What my Fitness Tracker Taught me About Competence Frameworks
Those of you with a keen eye will have noticed that the Wellingtone PMO Competence Framework is balanced across the three PMO Domains: Strategy, Delivery, and Capability, and yet there are some key PMO functions that are not mentioned such as risk and issue management.
Why? As always with us, there is a story behind it.
It goes back to my fitness tracker. Yes really bear with me…
In my opinion most fitness tracking devices are lacking because they record progress against goals by focusing on one part of the individuals’ life; calories in, calories out through diet, exercise and weight.
Some are a little fancier and track sleep patterns, and pulse amongst other things. The problem with even these fancy ones is that they come back again to the same metric; calories in, calories out.
It is a well-documented fact that sleep patterns are affected by what we eat. How we metabolise food is a key driver so our diet and food choices either help to regulate our circadian rhythm (our 24 hour cycle) or they alter it affecting how well we sleep. So, calories in, calories out tend to affect this reading.
Pulse is affected all the time by what we eat and drink (how much caffeine have you had today?) so depending on the lifestyle choices we make, this reading can also be attributed in part to (yep, you guessed it); calories in, calories out.
I won’t bore you with the rest I’m sure you get the idea.
Both personally and professionally I don’t believe that focusing on one of the mechanics that makes things happen should define the person. In fact, even in my little world of PMO I strive for ‘total wellness’. Professionally through taking time to develop my skills (the mechanics), whilst at the same time ensuring that I am continuously refining the aspects of emotional intelligence that enable me to be my best professional self.
If we look at competency and maturity frameworks (let’s go back to 2006 and J. Kent Crawfords’ Project Management Maturity Model (Auerbach Publications), PMO is mentioned as a ‘special interest component’ to Project integration Management. And Human Resource Management is one of the knowledge areas too. Before this model evolved into Project Portfolio Maturity Management Model, it included elements in both of these knowledge areas around professional development, mentoring, training others but also (importantly) training oneself.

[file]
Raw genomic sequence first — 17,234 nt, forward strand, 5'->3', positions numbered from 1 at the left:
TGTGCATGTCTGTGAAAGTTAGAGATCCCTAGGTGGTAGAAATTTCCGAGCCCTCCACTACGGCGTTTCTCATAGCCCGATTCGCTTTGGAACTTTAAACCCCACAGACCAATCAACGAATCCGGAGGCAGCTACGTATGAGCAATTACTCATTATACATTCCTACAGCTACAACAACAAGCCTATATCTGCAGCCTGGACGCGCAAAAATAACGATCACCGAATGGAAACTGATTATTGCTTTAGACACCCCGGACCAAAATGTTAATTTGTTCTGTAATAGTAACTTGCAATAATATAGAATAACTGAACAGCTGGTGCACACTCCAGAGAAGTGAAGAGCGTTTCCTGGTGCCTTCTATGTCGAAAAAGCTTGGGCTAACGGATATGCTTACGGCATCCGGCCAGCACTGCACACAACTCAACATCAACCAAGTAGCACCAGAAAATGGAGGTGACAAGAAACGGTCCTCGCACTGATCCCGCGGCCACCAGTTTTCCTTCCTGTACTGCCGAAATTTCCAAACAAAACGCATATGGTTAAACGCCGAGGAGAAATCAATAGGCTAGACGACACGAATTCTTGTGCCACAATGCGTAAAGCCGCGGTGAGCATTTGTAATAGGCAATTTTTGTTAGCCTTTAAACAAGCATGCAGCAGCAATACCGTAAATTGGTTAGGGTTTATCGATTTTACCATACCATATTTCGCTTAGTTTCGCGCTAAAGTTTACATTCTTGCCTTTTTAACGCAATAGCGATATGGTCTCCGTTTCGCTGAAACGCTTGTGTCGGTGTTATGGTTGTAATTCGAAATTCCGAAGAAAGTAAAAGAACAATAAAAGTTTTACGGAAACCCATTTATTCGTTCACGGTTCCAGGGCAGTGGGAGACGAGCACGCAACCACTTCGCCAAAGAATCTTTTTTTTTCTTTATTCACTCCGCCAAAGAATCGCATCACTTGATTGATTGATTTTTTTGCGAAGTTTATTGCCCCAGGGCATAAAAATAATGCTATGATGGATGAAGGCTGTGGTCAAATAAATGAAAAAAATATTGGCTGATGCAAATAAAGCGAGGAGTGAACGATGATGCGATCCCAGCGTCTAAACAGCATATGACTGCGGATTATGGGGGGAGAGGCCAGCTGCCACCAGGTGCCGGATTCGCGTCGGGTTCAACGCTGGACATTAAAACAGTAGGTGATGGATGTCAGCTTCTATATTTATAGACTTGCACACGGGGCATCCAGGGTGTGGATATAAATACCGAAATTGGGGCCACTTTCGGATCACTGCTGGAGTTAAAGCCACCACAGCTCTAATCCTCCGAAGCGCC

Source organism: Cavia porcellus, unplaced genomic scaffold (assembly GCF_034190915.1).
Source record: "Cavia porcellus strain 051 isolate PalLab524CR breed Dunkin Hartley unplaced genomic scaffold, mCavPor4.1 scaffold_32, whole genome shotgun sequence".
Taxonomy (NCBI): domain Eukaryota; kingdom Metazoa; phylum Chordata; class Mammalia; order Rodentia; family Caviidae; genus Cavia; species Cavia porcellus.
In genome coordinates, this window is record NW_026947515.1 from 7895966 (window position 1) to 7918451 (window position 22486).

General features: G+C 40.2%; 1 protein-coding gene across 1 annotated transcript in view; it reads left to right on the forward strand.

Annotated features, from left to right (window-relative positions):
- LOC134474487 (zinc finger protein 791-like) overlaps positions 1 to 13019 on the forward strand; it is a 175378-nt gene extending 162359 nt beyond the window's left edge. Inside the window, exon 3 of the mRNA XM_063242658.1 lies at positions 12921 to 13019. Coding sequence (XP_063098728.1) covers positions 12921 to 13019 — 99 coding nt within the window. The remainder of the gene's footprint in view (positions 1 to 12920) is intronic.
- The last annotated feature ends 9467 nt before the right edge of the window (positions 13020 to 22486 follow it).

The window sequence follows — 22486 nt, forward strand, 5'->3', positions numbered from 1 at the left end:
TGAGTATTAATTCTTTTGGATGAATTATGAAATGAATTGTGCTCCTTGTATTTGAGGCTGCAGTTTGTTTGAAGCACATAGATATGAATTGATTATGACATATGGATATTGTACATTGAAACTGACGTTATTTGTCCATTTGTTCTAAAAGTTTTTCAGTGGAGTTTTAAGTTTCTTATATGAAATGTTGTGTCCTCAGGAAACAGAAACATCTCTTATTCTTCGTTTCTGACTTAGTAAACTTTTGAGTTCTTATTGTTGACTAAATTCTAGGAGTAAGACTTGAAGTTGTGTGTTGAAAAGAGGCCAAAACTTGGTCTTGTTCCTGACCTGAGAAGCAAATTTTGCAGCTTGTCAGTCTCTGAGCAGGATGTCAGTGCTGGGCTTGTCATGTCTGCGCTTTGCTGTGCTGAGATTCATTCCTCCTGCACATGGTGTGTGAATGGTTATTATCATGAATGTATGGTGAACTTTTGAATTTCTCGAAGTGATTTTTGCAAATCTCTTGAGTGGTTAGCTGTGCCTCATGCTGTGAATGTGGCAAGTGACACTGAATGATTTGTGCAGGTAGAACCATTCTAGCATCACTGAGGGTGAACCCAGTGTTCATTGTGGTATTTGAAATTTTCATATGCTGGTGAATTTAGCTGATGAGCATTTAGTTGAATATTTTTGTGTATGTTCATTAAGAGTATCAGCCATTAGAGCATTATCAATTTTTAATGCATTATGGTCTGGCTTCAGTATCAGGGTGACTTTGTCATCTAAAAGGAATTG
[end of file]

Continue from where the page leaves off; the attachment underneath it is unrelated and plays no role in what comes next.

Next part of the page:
Back to my fitness tracker. Going to be honest, not a fan of the ‘standard’ ones out there. Because I am fairly competitive (with myself, not at Trivial Pursuit with other people), I found myself focusing on the areas my tracker at the time (effectively) gave me gold stars for; calories in through diet, and calories out through exercise. However, I found myself occasionally getting mildly stressed because of it too, what WOULD happen if I didn’t do my steps for the day, can I wear it on a night out even though it matches NONE of my clothes, but I’ll be dancing?!
So (because I do what I do) I completed some research and found something out there – a fitness tracker that didn’t care about calories. Their vision is all about balance. You’re a grown up, eat what you like and don’t compromise – for them it’s all about Life Balance.
This fitness tracker is designed for women (sorry guys) and is truly feelgood jewellery. It comes in many designs and colours and can be worn three different ways. Whatever, not important. The tracker records activity, water intake, reproductive health, sleep patterns, meditation, and stress.
The first five are the drivers for the stress indicator – this works by discovering causal patterns through lifestyle habits and is able to predicts which parameters cause higher sensitivity to stress.
They double up the feelgood factor by adding a meditation layer that enables users to reflect on themselves and their lives and overall reducing sensitivity to stressful situations.
When designing the PMO Competence Framework, it was important that we don’t just focus on the mechanics of successful project delivery; but on the individuals total wellness. We’ve all been pushed to the limit by competency assessments in 1-2-1 meetings that don’t take into account the person and we wanted to change that for PMO people. We are so much more then planners!
Total wellness for PMO people is ensuring a balance between the Delivery (adaptiveness and mechanics that support a successful outcome), Strategy (foresight and business skills), and Capability (behaviours and leadership skills). Achieving this balance provides the individual with an opportunity to progress across all areas of their professional and personal persona and enables them to find their best self.
In the world of today, it is more important than ever for our people to feel empowered and safe. Imagine a world where we are motivated across this spectrum rather than how good we happen to be at one aspect of delivery.
Don’t get me wrong I am a Risk Practitioner myself, the mechanics are vital to a successful PMO, so we have embedded them all into the delivery competencies.
But it’s time we take a step back and look at the whole, our delivery skills, how we interact with our context, and our aspirations.
You can get a taster session at FuturePMO on 4th Oct, as I’ll be taking you through the PMO Competence Framework and giving everyone at my session a taster so you know where to focus.